For Shadows and Cons and Love
Author: Holly Black
In Charlie Hall’s world magic is real, but so is the oppression of power and wealth. People can pay to have their shadows altered, to give these dark mirror images wings or horns, to bring them into their own form of quickened life and power. This gives the shadow wearer abilities and prestige. But for the lowly, the everyman and everywoman, this means that your shadow can be stolen at any time, cut away while you sleep, torn away as you are held down screaming. Without a shadow they say that your soul goes missing too. Of course, some people are so desperate that they are forced to sell their own shadows, to sacrifice a very real, very misunderstood part of themselves. For Charlie, this is just the way things are, the way they have always been.
Even as a little girl, desperate for her mother’s love, Charlie has been forced into the role of someone else just to survive. As she has grown, so has her con. And so, Charlie walks through this shadow world, not quite a force for evil, but certainly no longer on the side of good. But now everything has changed, and she is trying to tread the straight and narrow, to avoid a life of crime and stick with her bartender job and her reliable, although shadowless, boyfriend, Vince. But, despite her best intentions, the world of crime and excitement calls. When Charlie stumbles onto a murder victim at the feet of a man with shadows for hands, circumstance and survival pulls her back into a world she vowed to never walk again.
Book of Night is famed author Holly Black’s first adult novel, and it’s a bombshell of story. I first encountered Black as a teenager when I read Tithe. I remember being mesmerized by the true-to-lore fairy courts where the wee folk are eviler and crueler than they are fairytale sweet. I remember the mixture of these ancient worlds with the everyday of teenage eyeshadow, sleepless after-party nights, and the gritty realism of urban life with its cracked sidewalks and scrawled graffiti. It’s been many years since I read that book, but the memories flooded back when I volunteered as an author escort for the National Book Festival, and Holly Black was my assigned author for the event. Enter my purchase and rapid love-affair with Book of Night.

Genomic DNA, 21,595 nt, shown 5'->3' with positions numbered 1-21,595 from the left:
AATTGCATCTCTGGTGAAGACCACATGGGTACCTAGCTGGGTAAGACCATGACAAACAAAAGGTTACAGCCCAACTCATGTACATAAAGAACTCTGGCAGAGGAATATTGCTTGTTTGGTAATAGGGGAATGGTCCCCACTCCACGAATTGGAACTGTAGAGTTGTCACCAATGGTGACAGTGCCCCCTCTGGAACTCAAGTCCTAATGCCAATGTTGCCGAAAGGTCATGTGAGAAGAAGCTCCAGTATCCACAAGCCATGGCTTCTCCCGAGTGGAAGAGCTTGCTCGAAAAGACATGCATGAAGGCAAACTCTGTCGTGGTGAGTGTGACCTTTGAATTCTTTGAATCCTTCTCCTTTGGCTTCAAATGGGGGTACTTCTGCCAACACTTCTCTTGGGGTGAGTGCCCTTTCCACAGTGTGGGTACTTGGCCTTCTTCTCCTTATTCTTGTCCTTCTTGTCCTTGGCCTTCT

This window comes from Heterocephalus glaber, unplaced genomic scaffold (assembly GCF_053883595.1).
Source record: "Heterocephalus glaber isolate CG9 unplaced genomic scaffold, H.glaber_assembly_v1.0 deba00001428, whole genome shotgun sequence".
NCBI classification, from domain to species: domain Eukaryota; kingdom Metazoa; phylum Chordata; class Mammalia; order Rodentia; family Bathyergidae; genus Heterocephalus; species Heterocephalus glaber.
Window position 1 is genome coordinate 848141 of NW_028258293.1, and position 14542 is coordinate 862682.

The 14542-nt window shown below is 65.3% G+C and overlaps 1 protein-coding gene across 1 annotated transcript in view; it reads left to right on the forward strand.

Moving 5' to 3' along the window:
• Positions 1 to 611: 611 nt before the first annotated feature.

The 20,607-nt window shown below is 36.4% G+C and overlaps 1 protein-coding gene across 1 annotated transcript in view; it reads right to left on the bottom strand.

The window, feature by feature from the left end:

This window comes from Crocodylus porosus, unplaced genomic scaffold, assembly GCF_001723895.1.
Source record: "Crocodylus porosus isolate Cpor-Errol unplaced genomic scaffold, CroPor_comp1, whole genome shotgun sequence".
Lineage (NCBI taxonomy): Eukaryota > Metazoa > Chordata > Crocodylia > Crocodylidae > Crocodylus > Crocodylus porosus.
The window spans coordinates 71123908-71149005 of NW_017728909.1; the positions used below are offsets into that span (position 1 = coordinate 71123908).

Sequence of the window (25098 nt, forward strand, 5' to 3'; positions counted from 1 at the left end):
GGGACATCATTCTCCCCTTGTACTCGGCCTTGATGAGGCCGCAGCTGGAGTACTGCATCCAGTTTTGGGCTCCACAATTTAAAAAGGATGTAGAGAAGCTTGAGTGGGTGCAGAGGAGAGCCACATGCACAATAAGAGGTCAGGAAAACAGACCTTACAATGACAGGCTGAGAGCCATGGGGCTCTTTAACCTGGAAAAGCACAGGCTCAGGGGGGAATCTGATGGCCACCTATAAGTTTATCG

Like Tithe, this world has an urbane, distinctly realistic quality to it. The small details bring it alive: the sticky bar floor, the pans of burned cookies in Charlie’s home, the be-robed and un-showered sister shuffling her Tarots and hunting through suspect YouTube channels, the spillage and wreckage of messy everyday life with its hurry and hurt. All of this helps to set the shadow magic in a world we can’t help but believe and touch.
Of course, there is something lonelier here than the sum of imperfect lives. Its greed, the leftovers of broken families, shattered dreams, a sister who gets everything she wants and another who is forever left behind, a person living behind lies, half-forgotten murders and sacrifices, and above all, power. There is complexity and desire and danger, and all around it, this dance of something even more complicated, weaving these tendrils of life together, captivating readers and making us not only believe, but have a weird love for this sad, sultry world of broken souls.
We alternate in time between present-day Charlie trying to go straight and teenage Charlie, being introduced and in some cases forced into a life of crime. The two timelines play nicely, endearing us to Charlie and giving those authentic details that makes us wanna-be safe crackers and pick pockets.
And then, of course, there is the play of shadows. A group of dangerous criminals is now looking for Charlie, certain she saw something that she shouldn’t have (she totally did), and soon we get into a tale that is part betrayal, part deceit, and part romance. It’s a perfect blend, and as the mystery intensifies and the stakes raise, Black lays enough clues for her audience to follow, yet we don’t. We’re as blindsided and shocked as Charlie. When the ultimate revelation – the menace behind the shadow, the true murderer, the baddest of the bad guys emerges – there is more to the showdown than survival. There is choice. Love. Agony. Destruction. Revenge. All the really, really good stuff. And unlike Black’s YA, Charlie is older and is forced to confront a longer history, a more painful backwash of interactions and knowledge.
The last page had me screaming for more. It’s an ending that leaves you breathless and heartbroken by Charlie’s journey and its ultimate results. Fortunately, this is a duology, as Black revealed in her session at the National Book Festival, and I am anxiously waiting for that preorder! Book of Night is addicting, sinister, and yet oddly beautiful in the twisting way of the darkest magic.
– Frances Carden
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